All of these discoveries will stem from the Palomar Transient Factory (PTF) survey, which combines, in a new way, the power of a wide-field telescope, a high-resolution camera, and high-performance networking and computing, with rapid follow-up by telescopes around the globe, to open windows of discovery for astronomers.
The survey has already found 40 supernovae and is gearing up to switch to a robotic mode of operation that will allow objects to be discovered nightly without the need for human intervention.
The PTF is designed to search for a wide variety of transient sources with characteristic timescales ranging from minutes to months, giving astronomers one of their deepest and most comprehensive explorations of the universe in the time domain.
"No one has looked on these timescales with this sensitivity before. It's entirely possible that we will find new astronomical objects never before seen by humans," said Nicholas Law of Caltech, the project scientist for PTF.
Because it looks for anything changing in the sky, the PTF survey covers a vast variety of different astronomical targets.
The wide range of the survey extends across the entire universe.
Astronomers expect to discover everything from stars exploding millions of light-years away to near-Earth asteroids that could someday impact our planet.
Much of the survey's time is spent searching for so-called Type Ia supernovae.
These supernovae, formed from the explosion of a class of dead star known as a white dwarf, are very useful to astronomers because they can help determine the distance to galaxies located across the universe.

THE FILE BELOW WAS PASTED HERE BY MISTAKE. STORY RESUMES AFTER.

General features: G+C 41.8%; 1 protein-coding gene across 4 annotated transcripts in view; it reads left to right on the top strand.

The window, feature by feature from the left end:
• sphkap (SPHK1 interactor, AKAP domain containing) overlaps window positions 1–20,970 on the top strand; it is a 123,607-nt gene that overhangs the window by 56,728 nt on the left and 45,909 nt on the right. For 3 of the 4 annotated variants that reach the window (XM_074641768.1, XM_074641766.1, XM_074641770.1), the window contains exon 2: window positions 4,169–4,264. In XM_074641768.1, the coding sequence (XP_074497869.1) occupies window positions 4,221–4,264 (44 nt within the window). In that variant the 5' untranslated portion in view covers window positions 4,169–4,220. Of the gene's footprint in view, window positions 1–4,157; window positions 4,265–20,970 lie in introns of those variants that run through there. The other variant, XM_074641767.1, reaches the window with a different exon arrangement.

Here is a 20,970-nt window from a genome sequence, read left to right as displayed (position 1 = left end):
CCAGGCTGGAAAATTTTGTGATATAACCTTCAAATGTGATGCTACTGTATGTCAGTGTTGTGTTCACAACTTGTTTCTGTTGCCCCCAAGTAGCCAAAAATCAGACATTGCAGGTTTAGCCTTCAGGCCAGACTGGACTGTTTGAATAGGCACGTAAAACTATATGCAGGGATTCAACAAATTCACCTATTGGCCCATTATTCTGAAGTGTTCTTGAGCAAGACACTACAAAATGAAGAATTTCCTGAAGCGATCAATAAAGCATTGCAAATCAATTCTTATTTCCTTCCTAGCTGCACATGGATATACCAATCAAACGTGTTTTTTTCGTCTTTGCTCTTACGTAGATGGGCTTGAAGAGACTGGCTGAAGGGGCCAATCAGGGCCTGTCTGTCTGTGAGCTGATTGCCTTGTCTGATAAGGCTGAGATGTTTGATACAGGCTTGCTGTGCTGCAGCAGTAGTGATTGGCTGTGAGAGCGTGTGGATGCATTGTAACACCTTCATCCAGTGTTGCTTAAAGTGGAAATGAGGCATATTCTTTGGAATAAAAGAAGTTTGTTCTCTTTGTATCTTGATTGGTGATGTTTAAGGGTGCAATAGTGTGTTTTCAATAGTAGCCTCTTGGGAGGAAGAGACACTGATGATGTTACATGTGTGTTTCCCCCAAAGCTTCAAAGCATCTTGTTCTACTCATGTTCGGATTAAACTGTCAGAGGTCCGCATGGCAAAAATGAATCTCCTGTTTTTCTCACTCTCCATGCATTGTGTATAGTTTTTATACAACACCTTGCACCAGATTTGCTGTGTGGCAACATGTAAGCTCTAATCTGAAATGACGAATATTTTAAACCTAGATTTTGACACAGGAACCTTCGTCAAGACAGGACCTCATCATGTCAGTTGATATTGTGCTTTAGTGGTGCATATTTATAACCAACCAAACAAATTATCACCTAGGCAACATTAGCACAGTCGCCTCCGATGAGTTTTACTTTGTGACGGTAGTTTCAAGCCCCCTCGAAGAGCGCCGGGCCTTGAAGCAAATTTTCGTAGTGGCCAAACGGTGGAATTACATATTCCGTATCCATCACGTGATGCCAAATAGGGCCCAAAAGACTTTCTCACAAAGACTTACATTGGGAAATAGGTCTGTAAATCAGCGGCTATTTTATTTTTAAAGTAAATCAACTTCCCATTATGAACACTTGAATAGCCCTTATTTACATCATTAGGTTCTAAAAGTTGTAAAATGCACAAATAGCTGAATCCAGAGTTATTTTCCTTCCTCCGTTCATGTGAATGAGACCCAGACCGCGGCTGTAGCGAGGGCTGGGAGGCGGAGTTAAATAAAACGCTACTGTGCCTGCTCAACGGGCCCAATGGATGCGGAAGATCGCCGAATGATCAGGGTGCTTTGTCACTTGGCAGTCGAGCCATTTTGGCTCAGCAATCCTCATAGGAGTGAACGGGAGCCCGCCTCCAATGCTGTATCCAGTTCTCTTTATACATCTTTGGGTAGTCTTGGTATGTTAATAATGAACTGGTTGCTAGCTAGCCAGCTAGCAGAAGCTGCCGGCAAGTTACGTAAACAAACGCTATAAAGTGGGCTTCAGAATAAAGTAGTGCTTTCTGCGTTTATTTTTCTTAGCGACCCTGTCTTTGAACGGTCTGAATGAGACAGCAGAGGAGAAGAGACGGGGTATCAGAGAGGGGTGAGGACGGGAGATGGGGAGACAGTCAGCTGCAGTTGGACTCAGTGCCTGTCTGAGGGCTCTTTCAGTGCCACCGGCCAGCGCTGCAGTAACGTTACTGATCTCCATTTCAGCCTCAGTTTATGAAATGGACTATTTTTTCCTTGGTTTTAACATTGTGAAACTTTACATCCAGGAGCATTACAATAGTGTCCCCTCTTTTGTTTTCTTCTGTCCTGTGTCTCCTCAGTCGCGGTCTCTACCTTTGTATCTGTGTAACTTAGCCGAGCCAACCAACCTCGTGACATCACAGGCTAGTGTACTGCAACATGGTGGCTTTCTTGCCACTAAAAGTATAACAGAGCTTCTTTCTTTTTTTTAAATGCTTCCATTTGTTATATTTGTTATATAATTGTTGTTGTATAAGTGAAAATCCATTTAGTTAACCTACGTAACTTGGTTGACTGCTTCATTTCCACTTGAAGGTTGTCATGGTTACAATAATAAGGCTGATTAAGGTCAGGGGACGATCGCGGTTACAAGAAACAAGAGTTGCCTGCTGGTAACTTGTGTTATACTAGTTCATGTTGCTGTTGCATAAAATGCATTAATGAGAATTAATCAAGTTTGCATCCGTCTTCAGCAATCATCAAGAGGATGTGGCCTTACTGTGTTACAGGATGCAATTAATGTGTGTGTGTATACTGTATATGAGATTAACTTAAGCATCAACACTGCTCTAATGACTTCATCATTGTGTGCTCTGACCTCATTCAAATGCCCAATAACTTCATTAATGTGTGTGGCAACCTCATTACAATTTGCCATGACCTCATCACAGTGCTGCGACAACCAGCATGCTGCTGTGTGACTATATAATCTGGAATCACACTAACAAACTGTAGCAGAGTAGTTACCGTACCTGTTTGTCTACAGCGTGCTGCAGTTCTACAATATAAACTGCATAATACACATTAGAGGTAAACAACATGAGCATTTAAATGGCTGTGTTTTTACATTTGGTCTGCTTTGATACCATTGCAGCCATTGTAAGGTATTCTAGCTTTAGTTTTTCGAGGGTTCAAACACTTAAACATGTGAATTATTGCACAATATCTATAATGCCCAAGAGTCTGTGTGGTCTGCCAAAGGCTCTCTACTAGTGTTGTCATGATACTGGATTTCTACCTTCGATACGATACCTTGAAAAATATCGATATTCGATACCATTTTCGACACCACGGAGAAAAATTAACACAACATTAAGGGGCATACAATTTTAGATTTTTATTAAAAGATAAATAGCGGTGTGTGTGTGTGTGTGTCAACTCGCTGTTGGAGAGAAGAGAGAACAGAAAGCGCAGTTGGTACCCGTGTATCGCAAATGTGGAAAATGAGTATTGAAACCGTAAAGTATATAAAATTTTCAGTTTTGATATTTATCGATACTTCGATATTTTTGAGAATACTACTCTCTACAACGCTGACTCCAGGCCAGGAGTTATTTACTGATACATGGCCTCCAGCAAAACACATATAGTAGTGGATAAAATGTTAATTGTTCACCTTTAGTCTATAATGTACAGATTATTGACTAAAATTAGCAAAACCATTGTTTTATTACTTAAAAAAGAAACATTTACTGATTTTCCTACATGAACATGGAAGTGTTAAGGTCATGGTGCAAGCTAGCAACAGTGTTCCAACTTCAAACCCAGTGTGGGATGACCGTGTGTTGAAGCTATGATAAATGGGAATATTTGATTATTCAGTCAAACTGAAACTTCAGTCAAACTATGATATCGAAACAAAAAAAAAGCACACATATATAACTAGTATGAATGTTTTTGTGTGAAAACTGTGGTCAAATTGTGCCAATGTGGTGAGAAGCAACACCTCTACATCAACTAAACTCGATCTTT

Those distances allow astronomers to probe the origin, structure, and even the ultimate fate of the universe.
By operating more rapidly than previous surveys, PTF will also detect objects of a completely different nature, such as pulsating stars, different types of stellar explosions, and possibly planets around other stars.
PTF's innovative survey techniques also have raised astronomers' expectations of finding new, unexpected, astronomical objects.
The PTF already has found many new cosmic explosions, including 32 Type Ia supernovae, eight Type II supernovae, and four cataclysmic variable stars.
Intriguingly, PTF also has found several objects with characteristics that do not exactly match any other objects that have been seen before.
PTF astronomers are eagerly watching these objects to see how they change, and to determine what they might be. (ANI)